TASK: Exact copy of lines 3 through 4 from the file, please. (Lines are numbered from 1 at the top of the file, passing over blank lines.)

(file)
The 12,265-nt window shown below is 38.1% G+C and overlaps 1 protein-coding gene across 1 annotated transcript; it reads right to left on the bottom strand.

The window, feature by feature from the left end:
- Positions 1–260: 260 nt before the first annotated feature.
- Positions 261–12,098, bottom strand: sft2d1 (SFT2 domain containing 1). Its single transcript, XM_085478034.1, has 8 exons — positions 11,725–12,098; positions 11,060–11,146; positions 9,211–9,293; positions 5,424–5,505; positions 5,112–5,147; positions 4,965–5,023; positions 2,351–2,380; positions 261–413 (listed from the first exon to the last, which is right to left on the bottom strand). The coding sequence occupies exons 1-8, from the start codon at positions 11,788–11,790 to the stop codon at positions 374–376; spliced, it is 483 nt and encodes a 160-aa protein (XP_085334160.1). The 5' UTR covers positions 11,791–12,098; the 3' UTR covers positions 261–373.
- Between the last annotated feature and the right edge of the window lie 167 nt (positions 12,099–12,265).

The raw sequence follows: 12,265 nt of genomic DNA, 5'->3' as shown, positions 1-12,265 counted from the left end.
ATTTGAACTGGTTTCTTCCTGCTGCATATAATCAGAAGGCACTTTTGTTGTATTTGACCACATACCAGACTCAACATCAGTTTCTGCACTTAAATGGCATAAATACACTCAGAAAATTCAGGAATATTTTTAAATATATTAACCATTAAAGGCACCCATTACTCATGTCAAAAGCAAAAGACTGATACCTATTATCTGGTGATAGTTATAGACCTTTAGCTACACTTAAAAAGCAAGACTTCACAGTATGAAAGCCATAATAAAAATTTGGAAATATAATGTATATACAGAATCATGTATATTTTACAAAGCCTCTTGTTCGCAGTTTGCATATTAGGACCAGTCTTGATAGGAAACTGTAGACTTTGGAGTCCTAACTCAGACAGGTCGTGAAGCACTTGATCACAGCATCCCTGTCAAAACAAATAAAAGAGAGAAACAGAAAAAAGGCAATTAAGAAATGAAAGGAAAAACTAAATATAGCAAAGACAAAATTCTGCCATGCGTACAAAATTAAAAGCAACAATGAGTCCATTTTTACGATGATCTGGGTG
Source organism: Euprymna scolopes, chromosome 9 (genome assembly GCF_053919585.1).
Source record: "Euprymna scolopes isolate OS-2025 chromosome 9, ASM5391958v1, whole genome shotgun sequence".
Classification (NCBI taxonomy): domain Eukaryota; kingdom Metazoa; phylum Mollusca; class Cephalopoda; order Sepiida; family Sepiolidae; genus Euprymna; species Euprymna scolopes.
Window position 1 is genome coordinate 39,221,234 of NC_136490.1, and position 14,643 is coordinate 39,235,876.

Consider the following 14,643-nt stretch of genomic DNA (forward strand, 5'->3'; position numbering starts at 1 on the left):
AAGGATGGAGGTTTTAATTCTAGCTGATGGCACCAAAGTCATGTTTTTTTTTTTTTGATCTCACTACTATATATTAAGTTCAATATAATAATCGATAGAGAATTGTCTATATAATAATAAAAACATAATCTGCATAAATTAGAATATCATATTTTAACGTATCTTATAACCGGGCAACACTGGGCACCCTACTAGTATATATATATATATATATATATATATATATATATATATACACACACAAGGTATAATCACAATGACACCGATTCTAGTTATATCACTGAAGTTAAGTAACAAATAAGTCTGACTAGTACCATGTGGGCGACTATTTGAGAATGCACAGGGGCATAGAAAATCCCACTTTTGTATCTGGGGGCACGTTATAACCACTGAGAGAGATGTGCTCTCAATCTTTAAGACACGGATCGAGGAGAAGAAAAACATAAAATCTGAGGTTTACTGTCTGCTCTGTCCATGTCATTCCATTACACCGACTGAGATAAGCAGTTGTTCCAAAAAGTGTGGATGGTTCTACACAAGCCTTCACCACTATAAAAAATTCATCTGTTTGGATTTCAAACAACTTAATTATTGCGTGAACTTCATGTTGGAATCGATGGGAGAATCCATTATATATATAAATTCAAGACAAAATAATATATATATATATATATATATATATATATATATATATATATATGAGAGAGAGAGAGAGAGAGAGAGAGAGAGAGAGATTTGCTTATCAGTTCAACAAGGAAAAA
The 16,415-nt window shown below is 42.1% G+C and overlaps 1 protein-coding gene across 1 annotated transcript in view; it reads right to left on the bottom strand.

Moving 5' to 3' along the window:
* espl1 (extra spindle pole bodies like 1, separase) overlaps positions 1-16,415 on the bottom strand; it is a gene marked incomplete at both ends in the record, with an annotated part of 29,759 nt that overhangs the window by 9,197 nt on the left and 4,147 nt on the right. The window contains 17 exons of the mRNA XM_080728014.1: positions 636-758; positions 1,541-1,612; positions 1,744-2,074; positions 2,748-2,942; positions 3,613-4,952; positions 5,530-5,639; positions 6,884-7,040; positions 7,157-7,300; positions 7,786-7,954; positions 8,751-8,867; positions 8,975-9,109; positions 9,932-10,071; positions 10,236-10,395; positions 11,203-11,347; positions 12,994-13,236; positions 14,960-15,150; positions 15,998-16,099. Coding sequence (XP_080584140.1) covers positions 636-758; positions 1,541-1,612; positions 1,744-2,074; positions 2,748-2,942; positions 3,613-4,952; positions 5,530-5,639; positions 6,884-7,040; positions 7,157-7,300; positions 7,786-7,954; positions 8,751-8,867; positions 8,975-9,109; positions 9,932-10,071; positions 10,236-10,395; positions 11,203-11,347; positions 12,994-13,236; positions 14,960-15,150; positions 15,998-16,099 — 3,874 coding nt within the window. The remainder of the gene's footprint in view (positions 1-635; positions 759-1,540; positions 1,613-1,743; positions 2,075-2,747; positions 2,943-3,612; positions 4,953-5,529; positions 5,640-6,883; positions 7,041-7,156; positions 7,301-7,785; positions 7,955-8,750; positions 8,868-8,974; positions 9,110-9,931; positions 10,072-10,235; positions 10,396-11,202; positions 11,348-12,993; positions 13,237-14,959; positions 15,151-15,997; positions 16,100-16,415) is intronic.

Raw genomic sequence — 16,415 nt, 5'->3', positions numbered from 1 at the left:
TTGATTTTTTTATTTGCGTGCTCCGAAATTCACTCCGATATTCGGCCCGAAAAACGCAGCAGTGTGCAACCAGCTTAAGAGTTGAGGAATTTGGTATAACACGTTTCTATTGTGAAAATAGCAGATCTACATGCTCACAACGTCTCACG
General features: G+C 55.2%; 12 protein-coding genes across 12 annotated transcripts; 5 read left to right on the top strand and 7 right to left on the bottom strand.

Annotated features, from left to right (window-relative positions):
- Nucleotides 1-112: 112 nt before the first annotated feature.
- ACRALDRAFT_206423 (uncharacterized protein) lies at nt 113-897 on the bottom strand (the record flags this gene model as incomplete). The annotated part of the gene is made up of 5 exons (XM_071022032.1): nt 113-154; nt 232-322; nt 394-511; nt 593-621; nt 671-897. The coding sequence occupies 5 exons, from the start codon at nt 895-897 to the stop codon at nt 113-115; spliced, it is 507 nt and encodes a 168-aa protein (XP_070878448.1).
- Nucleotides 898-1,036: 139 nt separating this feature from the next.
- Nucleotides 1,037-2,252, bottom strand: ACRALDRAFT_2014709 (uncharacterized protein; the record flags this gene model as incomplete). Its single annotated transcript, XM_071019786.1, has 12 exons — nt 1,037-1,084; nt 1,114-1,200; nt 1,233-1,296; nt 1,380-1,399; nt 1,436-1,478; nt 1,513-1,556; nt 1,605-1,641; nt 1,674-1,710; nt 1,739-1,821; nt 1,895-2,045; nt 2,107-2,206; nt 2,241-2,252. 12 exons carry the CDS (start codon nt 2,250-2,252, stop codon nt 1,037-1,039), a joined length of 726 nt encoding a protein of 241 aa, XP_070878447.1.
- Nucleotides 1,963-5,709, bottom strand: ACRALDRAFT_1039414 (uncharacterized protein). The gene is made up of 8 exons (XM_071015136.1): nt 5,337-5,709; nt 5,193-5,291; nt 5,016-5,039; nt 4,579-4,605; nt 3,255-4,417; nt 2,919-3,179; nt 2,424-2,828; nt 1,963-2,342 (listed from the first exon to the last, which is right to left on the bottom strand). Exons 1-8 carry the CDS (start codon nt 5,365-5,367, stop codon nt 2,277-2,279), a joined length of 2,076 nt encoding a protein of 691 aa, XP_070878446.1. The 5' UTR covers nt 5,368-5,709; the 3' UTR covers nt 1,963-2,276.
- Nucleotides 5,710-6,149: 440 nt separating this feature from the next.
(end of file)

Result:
- Positions 1–260: 260 nt before the first annotated feature.
- Positions 261–12,098, bottom strand: sft2d1 (SFT2 domain containing 1). Its single transcript, XM_085478034.1, has 8 exons — positions 11,725–12,098; positions 11,060–11,146; positions 9,211–9,293; positions 5,424–5,505; positions 5,112–5,147; positions 4,965–5,023; positions 2,351–2,380; positions 261–413 (listed from the first exon to the last, which is right to left on the bottom strand). The coding sequence occupies exons 1-8, from the start codon at positions 11,788–11,790 to the stop codon at positions 374–376; spliced, it is 483 nt and encodes a 160-aa protein (XP_085334160.1). The 5' UTR covers positions 11,791–12,098; the 3' UTR covers positions 261–373.